A Walking Tour Through New York City’s Historic Lower East Side

If you have a few free hours and perhaps some calories to burn, consider embarking on one of New York City’s guided walking tours. Many are inexpensive or even free and some of them offer interactive history lessons on specific New York City neighborhoods.

I went on a guided tour of the Lower East Side entitled Immigrant New York this past Wednesday. The tour offered a unique glimpse into the history of the area: information that would have been impossible to uncover during a casual, uninformed stroll through the neighborhood.

The tour began in what historians refer to as the “Civic District,” home to the Tweed Courthouse, and from there we passed through Chinatown and Little Italy.

The photos below depict some of the visual highlights from the tour and for each one I’ve included a snippet of the historical background I learned along the way. Click on any of the photos to view them as a slide show:

The Tweed Courthouse is named after William M. Tweed, the Tammany Hall boss who more or less was the embodiment of political corruption in the late 1800’s. “Boss” Tweed embezzled large sums of money associated with the construction of the courthouse. He was convicted and jailed in 1873.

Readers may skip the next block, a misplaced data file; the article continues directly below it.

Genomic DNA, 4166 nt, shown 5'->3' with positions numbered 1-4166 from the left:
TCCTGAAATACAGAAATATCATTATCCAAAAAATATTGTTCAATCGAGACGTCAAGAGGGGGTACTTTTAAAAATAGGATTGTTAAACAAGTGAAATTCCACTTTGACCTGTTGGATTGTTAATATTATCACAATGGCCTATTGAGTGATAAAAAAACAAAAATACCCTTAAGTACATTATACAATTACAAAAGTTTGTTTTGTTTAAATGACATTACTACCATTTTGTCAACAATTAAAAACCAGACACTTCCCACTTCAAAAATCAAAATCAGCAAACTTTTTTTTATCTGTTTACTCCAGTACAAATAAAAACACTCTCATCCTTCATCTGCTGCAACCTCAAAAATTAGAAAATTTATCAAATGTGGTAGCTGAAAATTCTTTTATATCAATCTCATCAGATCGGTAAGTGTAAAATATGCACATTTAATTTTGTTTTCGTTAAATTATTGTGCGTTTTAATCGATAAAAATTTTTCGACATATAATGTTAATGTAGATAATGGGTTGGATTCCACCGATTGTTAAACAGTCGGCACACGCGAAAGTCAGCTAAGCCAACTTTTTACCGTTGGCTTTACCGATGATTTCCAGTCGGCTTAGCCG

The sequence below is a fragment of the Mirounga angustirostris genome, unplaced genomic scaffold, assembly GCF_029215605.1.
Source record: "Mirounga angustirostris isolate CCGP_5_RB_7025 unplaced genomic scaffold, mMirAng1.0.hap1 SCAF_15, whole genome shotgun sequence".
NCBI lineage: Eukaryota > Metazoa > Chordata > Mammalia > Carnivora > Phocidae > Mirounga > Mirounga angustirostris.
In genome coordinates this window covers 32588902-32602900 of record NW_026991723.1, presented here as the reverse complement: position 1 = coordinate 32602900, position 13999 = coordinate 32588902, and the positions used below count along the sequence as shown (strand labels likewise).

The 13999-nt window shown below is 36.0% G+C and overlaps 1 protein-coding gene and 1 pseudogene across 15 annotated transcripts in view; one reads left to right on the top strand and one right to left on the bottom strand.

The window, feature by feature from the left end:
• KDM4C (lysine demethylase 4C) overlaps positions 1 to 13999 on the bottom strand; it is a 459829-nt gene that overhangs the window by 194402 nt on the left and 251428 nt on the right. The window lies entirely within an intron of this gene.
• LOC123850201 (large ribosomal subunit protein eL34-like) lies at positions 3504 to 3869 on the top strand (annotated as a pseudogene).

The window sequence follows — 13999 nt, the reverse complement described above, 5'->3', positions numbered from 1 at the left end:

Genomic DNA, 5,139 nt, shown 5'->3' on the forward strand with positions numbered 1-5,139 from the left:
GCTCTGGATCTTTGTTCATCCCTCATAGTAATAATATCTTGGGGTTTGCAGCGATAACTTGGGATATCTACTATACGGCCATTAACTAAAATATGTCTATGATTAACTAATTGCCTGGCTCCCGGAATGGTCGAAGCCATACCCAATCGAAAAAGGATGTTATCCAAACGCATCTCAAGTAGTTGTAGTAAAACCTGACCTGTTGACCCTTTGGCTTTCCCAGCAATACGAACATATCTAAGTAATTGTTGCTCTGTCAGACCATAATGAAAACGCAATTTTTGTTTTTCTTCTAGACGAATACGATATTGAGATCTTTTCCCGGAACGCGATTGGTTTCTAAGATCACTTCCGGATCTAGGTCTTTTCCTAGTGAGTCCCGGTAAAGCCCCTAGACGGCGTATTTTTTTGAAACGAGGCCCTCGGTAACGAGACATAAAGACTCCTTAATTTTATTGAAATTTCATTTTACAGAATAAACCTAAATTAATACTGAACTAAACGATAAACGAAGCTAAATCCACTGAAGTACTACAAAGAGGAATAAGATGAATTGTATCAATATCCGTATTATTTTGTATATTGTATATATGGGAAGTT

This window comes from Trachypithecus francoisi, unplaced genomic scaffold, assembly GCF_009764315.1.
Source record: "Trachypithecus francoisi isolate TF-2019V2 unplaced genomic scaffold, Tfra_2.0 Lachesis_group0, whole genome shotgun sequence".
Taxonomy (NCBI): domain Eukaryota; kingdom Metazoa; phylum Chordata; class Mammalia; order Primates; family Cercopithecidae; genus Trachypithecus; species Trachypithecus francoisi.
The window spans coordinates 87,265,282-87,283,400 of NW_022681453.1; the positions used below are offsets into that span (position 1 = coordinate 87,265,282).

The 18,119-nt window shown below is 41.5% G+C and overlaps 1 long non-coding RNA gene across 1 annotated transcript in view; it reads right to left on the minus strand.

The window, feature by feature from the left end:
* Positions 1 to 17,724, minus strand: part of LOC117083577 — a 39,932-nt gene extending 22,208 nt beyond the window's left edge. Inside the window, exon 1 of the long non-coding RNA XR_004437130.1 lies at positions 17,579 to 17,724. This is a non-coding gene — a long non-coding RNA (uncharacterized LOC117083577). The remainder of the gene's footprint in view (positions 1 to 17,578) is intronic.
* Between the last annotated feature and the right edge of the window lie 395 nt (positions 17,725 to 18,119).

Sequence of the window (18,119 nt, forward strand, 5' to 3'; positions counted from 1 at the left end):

The corner of Mulberry and Mosco Streets: Italian funeral parlors once line Mulberry Street but they transitioned to Chinese parlors in the 1970’s and 1980’s. There were once 300,000 Italian-born immigrants living in Little Italy; today there are less than 1,000.

The Transfiguration Roman Catholic Church and School on Mott Street was a Lutheran church up until the early 1800’s. The school came into being in 1832 and offered free education to immigrant children.

Decades ago, the current site of the United States Postal Service on Doyers Street housed the Irish pub “Callahan’s.” It drew in clientele by hiring scantily clad waitresses and singing waiters.

The Nom Wah Tea Parlor is the oldest continuously operating restaurant in Chinatown, dating back to the 1920’s.

This statue of Confucious was donated by the Chinese Consolidated Benevolent Association and dedicated to immigrants coming to America. The statue looks away from Chinatown and towards Wall Street, encouraging assimilation and a respect for diverse values and customs.

Employment agencies line this underpass beneath the Manhattan Bridge. Their aim is to assist immigrants entering the country to find work.

The Forward Building on East Broadway became headquarters to The Daily Forward, an influential daily Jewish newspaper, in the early 1900’s. Today the building is home to luxury apartments, a sign of persistent gentrification in the area. The building was recently sold for about $25 million.

A pear-shaped package of provolone dangles inside a storefront window at Di Palo’s in Little Italy. The seller of cheeses, meats and other Italian specialties was established in 1925. In Little Italy there are laws that say any new business that opens within its limits must sell Italian goods or serve Italian foods.

A fine line: these storefronts on the corner of Grand and Mott Streets demonstrate a necessary harmony between the Italian shops in Little Italy and the Chinese shops in Chinatown.

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